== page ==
Eta: just saw Dante’s post about 5 minutes! Holy crap, i’d throw that thing out.

Edited by Fragile Bird
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Does anyone know when the debates are going to take place? Others have said, and I agree, that this is Truss' race to lose.  

Rishi will play the "one true Brexiteer" card but Boris has always been the party's hero, and they will pay him out for wielding the knife, even though really it was more like pulling the plug. 

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5 hours ago, Derfel Cadarn said:

Apparently Americans generally don’t have kettles because their power rating is less than ours, and so it would take forever to boil.

Hence boing water on the hob or microwaving tea

In my case it is space -- I live with another person in a very tiny apartment.  It takes about 3 -4 minutes for water to boil in my stove kettle, just the amount of time I need to measure the (loose leaf, Chinese, for the most part, with Japanese when I'm feeling particularly flush) tea for the teapot.  

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2 hours ago, Fragile Bird said:

That is truly one of the funniest things you’ve ever written.

Traveling to the US has always meant bring your own tea with you because the tea is is even worse than the coffee. Although with specialty shops these days you might find a good coffee or good cuppa, if you’re lucky.

 

 

I’ve always wondered if I’d like tea and coffee if I was in a different country. Reminds me of the time I supervised an 18 year old intern from France and how much he decried the cheese and wine in our country. Even the good stuff was trash to him.

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6 hours ago, Derfel Cadarn said:

Apparently Americans generally don’t have kettles because their power rating is less than ours, and so it would take forever to boil.

Hence boing water on the hob or microwaving tea

Look, I think @Zorral has it right.  Most Americans get their hot caffeine delivery through coffee and so have a coffee maker.  Honestly, a drip coffee maker is basically an electric kettle with a filter mechanism.  But they don’t see the need for a SECOND small appliance that just makes hot water.  I have an electric kettle and I adore it.  But I’m also a middle aged lady with three cats whose hobbies include crochet and gardening (haven’t picked up solving murders yet, but figure it’s only a matter of time).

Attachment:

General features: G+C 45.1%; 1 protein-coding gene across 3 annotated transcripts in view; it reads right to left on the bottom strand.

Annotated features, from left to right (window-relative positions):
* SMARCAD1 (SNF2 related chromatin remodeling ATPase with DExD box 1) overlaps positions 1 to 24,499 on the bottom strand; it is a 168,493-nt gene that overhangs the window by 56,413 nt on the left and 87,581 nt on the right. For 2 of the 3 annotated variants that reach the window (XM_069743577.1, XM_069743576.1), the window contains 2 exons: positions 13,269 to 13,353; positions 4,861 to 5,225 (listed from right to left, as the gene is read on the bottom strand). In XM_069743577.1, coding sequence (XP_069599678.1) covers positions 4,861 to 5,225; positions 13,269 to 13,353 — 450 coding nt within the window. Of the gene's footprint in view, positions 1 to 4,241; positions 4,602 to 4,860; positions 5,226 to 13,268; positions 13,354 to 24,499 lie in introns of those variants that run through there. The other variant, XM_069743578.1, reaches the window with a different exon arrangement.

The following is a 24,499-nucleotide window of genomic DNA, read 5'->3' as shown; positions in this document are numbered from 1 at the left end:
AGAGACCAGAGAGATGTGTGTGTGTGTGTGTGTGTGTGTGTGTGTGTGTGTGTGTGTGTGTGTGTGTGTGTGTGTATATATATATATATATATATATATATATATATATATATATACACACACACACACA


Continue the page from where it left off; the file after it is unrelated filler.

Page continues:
Back to the discussion at hand, inquiring minds still want to know what Truss and Sunak think about cats, and more importantly, what Larry thinks about them.

Edited by Mlle. Zabzie
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2 minutes ago, Mlle. Zabzie said:

 

Back to the discussion at hand, inquiring minds still want to know what Truss and Sunak think about cats, and more importantly, what Larry thinks about them.

If you follow him @Number10cat on Twitter I’m sure he’ll make his views known 

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This American has used an electric kettle for years for my.......instant coffee.  I know, I know but that's the way it is.  I like to drink iced tea at home so I just the tea bags into a container w/water and right into the fridge.  No boiling needed, just a little time.     :P

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11 hours ago, kiko said:

British curry is lumps of meat with lumps of...lumps(?) with lumpy sauce in various shades of brown. Every time I go to England I get invited to eat it. :( My host really loves it. So I know all the best curry places in Derby, which is good, right?

 

I gotta say, for someone who has spent a few months in India, the best Indian food I've ever had (on two occasions) was in the UK. While I was still in heaven since I got to eat it everyday, the food in India was actually milder in most cases then I expected, granting its a huge country with massive differences in cuisine from region to region.